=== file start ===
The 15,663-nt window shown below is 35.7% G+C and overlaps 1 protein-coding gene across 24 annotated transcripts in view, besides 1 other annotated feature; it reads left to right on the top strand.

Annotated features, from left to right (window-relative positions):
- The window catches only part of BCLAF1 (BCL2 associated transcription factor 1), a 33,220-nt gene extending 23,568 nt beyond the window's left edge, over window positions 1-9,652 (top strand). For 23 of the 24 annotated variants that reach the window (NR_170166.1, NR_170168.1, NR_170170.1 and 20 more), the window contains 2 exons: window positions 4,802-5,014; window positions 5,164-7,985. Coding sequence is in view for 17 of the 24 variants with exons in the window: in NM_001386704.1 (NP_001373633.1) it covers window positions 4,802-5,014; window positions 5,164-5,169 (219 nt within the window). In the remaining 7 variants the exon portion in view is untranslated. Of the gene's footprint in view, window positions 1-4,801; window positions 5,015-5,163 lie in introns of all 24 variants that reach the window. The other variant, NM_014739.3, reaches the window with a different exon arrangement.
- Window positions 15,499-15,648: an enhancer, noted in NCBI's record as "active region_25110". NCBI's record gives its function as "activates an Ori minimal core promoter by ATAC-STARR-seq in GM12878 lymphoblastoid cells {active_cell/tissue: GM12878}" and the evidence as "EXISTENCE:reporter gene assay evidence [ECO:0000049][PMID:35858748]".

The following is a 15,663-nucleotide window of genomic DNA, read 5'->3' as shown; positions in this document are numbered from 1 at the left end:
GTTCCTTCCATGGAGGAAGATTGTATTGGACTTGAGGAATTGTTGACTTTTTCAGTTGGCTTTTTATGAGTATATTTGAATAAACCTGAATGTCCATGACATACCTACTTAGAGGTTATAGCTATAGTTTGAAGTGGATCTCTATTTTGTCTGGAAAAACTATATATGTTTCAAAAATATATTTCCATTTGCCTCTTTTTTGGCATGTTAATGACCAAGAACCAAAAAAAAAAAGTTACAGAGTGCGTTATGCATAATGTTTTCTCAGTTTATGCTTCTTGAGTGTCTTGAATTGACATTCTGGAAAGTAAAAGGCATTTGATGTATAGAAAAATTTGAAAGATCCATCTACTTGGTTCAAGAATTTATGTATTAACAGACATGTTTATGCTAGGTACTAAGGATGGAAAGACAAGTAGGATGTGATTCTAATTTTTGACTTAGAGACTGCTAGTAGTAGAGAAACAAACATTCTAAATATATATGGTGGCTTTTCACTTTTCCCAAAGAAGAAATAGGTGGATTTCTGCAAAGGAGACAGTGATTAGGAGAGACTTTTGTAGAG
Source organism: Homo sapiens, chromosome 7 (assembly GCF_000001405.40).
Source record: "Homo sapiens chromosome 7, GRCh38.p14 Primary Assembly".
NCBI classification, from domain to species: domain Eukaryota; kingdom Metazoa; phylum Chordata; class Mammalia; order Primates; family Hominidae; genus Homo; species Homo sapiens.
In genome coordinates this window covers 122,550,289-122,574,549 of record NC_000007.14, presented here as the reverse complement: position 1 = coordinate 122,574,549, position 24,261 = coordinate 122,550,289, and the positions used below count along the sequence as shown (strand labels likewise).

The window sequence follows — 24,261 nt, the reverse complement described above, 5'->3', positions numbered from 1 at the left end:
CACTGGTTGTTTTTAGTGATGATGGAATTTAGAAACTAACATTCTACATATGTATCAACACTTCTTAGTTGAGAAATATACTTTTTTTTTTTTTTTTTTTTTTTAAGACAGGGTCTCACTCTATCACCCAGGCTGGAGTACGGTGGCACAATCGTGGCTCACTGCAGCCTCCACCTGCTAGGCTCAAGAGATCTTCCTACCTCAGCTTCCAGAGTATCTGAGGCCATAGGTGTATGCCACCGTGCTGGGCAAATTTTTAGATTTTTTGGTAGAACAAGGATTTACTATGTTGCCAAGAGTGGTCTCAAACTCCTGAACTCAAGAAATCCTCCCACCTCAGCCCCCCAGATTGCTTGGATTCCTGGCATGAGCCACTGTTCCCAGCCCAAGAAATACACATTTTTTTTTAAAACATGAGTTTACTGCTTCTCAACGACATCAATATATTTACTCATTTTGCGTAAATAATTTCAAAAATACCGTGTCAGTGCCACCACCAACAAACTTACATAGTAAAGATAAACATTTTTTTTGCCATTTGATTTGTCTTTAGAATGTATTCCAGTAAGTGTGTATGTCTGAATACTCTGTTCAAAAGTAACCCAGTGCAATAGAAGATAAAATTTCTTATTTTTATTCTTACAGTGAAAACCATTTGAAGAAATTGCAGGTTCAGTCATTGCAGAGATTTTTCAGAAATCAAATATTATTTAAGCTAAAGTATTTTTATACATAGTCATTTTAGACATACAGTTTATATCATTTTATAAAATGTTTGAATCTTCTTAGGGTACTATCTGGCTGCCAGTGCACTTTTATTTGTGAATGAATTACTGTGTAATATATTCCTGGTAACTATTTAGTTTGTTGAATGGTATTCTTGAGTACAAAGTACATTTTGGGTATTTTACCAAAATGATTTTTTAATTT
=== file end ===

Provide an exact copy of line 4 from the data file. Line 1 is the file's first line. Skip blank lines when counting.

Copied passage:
- Window positions 15,499-15,648: an enhancer, noted in NCBI's record as "active region_25110". NCBI's record gives its function as "activates an Ori minimal core promoter by ATAC-STARR-seq in GM12878 lymphoblastoid cells {active_cell/tissue: GM12878}" and the evidence as "EXISTENCE:reporter gene assay evidence [ECO:0000049][PMID:35858748]".